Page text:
The group of activists found guilty of terror-related charges after they stopped a deportation flight at Stansted Airport have avoided immediate jail time.
Three of the so-called “Stansted 15” were given suspended jail terms and 12 were given community orders.
The activists stopped the departure of an aircraft after cutting through the airport’s fence, running onto the apron and chaining themselves together in front of a Boeing 767 jet in March 2017.
The plane was chartered by the government to remove 60 people to Nigeria, Ghana and Sierra Leone.
The group were convicted of intentional disruption of services at an aerodrome following a nine-week-long trial at Chelmsford Crown Court last year.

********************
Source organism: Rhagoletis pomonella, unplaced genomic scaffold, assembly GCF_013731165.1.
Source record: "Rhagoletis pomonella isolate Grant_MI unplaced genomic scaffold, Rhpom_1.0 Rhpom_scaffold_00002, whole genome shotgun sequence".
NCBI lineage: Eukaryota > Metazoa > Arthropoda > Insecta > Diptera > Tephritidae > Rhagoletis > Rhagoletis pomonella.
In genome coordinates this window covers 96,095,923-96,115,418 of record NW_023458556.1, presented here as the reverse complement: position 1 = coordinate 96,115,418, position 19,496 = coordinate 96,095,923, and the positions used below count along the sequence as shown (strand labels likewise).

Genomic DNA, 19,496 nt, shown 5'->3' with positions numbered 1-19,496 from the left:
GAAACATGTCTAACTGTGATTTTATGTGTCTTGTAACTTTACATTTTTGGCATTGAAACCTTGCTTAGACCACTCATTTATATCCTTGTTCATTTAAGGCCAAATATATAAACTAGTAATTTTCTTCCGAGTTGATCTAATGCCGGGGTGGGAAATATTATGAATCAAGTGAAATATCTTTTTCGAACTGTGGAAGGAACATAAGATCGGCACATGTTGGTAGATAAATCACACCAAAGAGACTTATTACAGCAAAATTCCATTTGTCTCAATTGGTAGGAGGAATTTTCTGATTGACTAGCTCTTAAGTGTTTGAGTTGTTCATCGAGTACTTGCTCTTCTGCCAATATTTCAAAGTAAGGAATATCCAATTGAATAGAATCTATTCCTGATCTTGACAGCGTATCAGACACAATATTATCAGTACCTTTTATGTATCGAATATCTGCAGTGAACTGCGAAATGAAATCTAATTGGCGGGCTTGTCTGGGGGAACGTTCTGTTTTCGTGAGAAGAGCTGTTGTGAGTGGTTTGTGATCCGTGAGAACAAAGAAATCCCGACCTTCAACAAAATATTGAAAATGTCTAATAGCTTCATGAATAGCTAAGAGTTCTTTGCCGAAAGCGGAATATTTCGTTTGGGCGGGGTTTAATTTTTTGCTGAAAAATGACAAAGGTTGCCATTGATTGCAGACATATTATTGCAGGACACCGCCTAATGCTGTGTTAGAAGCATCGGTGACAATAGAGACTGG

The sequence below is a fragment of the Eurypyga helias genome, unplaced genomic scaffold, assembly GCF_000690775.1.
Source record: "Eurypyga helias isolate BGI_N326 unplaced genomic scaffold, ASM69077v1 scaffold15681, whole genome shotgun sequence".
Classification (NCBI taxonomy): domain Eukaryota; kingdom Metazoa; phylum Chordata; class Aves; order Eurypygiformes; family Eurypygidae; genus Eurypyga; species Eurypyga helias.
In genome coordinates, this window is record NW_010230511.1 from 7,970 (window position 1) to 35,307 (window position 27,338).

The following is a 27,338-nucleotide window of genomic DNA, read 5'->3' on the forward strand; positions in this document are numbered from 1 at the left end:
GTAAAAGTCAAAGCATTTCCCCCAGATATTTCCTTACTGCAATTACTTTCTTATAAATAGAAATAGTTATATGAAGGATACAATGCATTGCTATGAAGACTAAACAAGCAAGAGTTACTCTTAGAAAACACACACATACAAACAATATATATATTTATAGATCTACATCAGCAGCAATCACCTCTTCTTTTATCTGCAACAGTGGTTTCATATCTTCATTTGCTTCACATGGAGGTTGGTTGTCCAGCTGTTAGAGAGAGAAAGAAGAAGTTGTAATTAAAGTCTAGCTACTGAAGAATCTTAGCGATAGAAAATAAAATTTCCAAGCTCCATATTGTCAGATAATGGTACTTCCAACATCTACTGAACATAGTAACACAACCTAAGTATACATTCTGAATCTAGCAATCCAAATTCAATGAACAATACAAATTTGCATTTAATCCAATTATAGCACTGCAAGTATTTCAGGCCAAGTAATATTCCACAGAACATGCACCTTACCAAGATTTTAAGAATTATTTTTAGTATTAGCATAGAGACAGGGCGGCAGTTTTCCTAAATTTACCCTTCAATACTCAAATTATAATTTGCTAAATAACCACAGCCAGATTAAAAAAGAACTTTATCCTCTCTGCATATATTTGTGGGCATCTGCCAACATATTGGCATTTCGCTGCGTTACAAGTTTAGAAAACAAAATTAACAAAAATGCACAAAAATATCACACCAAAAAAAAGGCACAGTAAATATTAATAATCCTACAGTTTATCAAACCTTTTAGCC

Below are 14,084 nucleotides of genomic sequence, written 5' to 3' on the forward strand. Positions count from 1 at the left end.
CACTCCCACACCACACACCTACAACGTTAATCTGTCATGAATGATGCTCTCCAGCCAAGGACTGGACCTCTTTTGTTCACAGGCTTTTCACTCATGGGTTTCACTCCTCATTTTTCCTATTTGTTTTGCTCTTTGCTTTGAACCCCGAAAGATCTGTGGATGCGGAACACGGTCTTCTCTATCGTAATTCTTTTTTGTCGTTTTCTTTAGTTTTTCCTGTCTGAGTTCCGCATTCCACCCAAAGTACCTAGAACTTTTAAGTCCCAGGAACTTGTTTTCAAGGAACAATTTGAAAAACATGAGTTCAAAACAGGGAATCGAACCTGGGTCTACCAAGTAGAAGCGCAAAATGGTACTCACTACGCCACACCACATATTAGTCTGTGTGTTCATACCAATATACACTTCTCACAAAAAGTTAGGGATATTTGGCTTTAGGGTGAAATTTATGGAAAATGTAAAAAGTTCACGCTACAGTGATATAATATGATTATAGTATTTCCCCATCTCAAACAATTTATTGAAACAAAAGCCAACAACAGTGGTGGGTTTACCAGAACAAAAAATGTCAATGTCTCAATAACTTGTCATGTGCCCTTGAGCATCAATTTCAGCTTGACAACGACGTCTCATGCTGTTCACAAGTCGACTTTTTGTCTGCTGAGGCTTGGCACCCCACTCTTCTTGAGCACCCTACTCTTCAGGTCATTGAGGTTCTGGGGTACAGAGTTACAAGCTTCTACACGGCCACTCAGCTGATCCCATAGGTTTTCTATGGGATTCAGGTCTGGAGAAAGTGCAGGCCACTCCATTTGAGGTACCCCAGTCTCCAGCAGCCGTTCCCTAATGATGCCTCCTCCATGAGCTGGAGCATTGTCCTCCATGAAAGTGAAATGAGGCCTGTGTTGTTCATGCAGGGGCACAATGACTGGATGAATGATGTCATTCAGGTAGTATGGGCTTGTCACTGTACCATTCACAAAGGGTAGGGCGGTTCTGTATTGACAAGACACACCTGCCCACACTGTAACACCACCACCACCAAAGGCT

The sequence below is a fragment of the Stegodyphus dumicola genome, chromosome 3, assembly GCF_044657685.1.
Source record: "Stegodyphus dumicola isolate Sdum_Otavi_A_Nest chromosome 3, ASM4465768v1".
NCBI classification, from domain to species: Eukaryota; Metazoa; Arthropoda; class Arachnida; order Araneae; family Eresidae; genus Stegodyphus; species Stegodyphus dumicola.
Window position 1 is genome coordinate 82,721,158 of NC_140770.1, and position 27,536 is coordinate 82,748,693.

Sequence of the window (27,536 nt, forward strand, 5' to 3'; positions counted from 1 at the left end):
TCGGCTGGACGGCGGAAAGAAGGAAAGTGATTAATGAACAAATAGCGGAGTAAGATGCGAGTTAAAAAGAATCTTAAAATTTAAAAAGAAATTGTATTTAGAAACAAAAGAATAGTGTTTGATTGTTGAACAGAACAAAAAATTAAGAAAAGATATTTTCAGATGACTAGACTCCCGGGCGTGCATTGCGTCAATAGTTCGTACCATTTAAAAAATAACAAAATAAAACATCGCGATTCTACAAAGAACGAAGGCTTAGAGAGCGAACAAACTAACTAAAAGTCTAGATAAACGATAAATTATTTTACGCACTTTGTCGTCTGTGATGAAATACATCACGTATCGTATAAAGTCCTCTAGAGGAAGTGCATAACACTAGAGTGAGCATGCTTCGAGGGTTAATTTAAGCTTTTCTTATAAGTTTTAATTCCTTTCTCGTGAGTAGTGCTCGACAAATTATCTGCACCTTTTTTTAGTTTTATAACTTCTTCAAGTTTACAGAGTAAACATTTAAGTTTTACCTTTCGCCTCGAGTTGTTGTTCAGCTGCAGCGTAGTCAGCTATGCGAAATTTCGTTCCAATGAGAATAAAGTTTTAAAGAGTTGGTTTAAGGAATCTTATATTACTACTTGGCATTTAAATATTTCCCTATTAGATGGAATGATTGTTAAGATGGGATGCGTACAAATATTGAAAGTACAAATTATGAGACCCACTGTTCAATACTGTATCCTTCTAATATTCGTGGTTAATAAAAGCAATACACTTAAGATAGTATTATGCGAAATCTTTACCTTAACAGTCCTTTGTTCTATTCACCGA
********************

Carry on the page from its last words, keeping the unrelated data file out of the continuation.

Each defendant denied the single charge against them but all were found guilty following an earlier two-month trial at Chelmsford Crown Court, with prosecutor Tony Badenoch QC telling jurors the activists put the “safety of the airport in a likelihood of danger”.
The offence all defendants were convicted of is the intentional disruption of services at an aerodrome, contrary to section 1 (2) (b) of the Aviation and Maritime Security Act 1990.
Human rights organisations on Wednesday urged the judge, Christopher Morgan, to show leniency toward the defendants.
A large crowd of demonstrators gathered outside the court ahead of the sentencing.